TL;DR Breakdown Wyoming State Senator bought Bitcoin (BTC) worth roughly $100,000 from River Financial. She made the purchase a few days after pushing a far-reaching amendment to the infrastructure bill. Vocal crypto-leaning legislator, Senator Cynthia Lummis, confirms she’s recently acquired Bitcoin (BTC) worth an estimated $50,000 and $ 1000,000. River Financial, a leading brokerage firm, … Read more
- Wyoming State Senator bought Bitcoin (BTC) worth roughly $100,000 from River Financial.
- She made the purchase a few days after pushing a far-reaching amendment to the infrastructure bill.
Vocal crypto-leaning legislator, Senator Cynthia Lummis, confirms she’s recently acquired Bitcoin (BTC) worth an estimated $50,000 and $ 1000,000. River Financial, a leading brokerage firm, facilitated the Senator’s latest purchase.
The Senator revealed this information in a Periodic Transaction Report (PTR) filing on Thursday, 7th October. According to her PTR record, the Republican lawmaker states that she acquired the said crypto on August 16th. At the time of her buying, BTC was trading at around $45,000.
Lumiss had missed STOCK’s deadline
Sen. Lummis filed the PTR in compliance with The Stop Trading on Congressional Knowledge (STOCK) Act. Additionally, her disclosure happened after the forty-five-day reporting period that the act sets had passed. STOCK aims at curbing insider trading and became law following President Barack Obama’s accent in 2012.
STOCK requires senators and senior staff earning more than $ 119,550 to publish transactions that it covers. These cover acquisitions, sales, and transfers of commodities futures, stocks, and bonds. Again, they must declare trading on securities above $ 1,000.
Additionally, STOCK excludes some assets from this mandatory forty-five-day requirement. These include mutual funds, Treasury bills, and Enhanced Index Funds (EIFs). Holders of these assets must only disclose them once annually. These differing reporting timelines emphasize disclosing trades that people could benefit from by using privileged information.
Her office affirmed that an error caused the late filing. The Senator’s spokesperson further revealed they’d sought the help of the House Ethics Committee to correct that lapse. Moreover, Sen. Lummis had managed to clear the matter and avoid penalties.
Lummis has had a long running relationship with crypto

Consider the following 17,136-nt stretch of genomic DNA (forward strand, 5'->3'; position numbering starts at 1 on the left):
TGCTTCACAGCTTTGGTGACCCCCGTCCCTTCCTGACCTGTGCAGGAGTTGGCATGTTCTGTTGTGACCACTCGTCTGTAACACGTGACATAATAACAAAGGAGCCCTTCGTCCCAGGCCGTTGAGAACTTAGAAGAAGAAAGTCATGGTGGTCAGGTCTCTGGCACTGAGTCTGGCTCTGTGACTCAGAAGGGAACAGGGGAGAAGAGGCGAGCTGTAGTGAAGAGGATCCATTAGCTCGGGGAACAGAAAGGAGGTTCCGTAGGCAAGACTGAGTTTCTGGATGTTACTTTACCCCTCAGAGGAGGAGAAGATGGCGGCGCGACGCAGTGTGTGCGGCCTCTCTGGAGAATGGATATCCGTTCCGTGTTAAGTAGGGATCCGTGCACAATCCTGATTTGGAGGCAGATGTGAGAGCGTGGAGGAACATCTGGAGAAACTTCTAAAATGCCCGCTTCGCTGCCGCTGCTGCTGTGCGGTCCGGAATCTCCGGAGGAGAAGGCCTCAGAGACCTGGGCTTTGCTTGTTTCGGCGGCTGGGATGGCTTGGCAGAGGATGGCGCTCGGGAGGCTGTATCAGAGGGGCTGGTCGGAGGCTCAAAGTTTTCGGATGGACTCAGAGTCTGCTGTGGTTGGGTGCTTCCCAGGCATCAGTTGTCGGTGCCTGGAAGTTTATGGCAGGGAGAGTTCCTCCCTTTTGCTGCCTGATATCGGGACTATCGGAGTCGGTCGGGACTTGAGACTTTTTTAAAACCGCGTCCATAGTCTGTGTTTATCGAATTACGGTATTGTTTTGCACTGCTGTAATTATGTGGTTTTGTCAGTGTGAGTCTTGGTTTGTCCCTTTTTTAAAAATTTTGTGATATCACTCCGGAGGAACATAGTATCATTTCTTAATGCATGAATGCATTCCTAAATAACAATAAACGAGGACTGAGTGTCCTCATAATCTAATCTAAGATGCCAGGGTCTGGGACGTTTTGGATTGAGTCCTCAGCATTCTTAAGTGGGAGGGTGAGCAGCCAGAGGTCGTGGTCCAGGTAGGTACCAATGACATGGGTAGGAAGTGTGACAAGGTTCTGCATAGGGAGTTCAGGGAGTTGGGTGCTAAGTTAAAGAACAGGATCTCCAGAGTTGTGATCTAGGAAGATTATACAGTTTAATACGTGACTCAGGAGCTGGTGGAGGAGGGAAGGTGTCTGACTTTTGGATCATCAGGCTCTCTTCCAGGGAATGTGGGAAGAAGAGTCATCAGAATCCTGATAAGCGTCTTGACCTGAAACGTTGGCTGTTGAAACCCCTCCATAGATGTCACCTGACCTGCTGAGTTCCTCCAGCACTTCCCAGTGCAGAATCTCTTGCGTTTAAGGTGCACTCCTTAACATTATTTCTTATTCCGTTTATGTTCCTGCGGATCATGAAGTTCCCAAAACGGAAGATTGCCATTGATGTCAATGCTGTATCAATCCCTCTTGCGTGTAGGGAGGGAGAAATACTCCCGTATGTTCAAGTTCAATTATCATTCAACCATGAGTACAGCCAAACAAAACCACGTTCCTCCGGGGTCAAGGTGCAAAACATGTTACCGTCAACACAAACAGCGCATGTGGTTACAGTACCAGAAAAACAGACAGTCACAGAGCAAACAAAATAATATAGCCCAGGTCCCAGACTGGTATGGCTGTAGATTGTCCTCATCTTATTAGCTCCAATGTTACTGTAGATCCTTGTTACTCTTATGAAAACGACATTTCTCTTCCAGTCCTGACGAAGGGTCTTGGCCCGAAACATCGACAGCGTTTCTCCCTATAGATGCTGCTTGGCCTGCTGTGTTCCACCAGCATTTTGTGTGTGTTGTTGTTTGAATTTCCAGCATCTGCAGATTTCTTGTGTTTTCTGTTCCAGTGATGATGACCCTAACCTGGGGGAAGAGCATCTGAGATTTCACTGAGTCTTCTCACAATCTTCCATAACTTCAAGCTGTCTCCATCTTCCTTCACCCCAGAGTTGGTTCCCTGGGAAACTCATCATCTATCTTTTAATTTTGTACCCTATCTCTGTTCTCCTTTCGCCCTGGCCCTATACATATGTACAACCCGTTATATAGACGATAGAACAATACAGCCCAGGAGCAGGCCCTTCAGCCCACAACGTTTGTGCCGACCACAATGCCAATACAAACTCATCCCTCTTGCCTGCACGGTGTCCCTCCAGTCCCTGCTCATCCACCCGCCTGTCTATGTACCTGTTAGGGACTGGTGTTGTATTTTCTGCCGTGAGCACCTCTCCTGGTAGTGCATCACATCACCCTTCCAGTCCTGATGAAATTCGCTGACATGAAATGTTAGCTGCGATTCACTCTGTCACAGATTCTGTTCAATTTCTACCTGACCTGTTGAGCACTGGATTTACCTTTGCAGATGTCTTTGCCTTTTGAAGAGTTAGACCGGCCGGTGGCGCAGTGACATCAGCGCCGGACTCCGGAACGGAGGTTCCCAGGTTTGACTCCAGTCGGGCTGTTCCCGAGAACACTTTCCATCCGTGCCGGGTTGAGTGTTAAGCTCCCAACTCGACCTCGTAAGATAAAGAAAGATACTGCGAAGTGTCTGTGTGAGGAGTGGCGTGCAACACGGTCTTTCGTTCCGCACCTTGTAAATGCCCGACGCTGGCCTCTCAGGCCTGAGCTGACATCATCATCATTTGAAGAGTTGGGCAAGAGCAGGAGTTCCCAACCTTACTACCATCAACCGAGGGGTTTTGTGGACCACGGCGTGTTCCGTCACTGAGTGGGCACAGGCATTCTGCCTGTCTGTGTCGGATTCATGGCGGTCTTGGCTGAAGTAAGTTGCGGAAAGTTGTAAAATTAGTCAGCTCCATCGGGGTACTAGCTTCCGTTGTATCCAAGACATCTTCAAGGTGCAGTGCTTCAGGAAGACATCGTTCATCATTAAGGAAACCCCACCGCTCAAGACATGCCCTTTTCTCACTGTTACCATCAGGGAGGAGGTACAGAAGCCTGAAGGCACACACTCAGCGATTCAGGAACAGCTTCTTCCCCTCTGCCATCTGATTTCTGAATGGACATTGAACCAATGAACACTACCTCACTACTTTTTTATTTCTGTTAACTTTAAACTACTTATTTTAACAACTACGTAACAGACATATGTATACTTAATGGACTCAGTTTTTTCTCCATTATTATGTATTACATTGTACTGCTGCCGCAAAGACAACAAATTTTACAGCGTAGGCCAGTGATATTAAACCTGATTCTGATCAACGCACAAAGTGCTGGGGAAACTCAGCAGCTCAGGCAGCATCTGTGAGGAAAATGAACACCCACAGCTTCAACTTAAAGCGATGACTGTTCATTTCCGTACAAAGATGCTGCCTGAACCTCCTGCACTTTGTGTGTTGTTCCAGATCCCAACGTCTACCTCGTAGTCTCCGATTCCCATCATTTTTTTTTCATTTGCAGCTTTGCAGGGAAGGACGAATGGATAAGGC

Lummis’ involvement with crypto goes back to when she worked at the helm of Wyoming’s Treasury Department. While serving in that position, she claims that she sought “something that could serve as a superior store of value.” At some point, her son-in-law and his friends enlightened her about BTC’s potential as a store of value.
This information prompted her to jump onto the BTC bandwagon. Then, the cryptocurrency was trading at about $330. She has since 2013 been buying it. Before July, she’d disclosed that she held five BTCs.
Lummis’ crypto ownership has courted public attention before. In April this year, she submitted her PTR to the house but excluded her BTC holdings. A few days later, she amended those submissions to include holdings of BTC worth $ 100,000-$200,000.
In recent years, her home state has also enacted laws supportive of the crypto industry. These regulations include permitting banks under full US regulation to deal in both fiat money and cryptocurrencies.
A vocal BTC advocate, Lummis criticized stablecoins during her presentations in the Senate last week. She insisted that they need to have the full backing of cash besides undergoing regular auditing. The lawmaker expressed her concerns that cryptos pegged 1:1 to other sovereign fiat currencies lacked clear accountability.
Lummis made her BTC purchase less than a fortnight after she and other legislators failed to amend the infrastructure bill. The amendment sought to define who qualifies as a crypto broker.
It also proposed protection for those who didn’t qualify as brokers per the amendment’s definition.
She won the hearts of crypto insiders despite the Senate shooting down the amendment.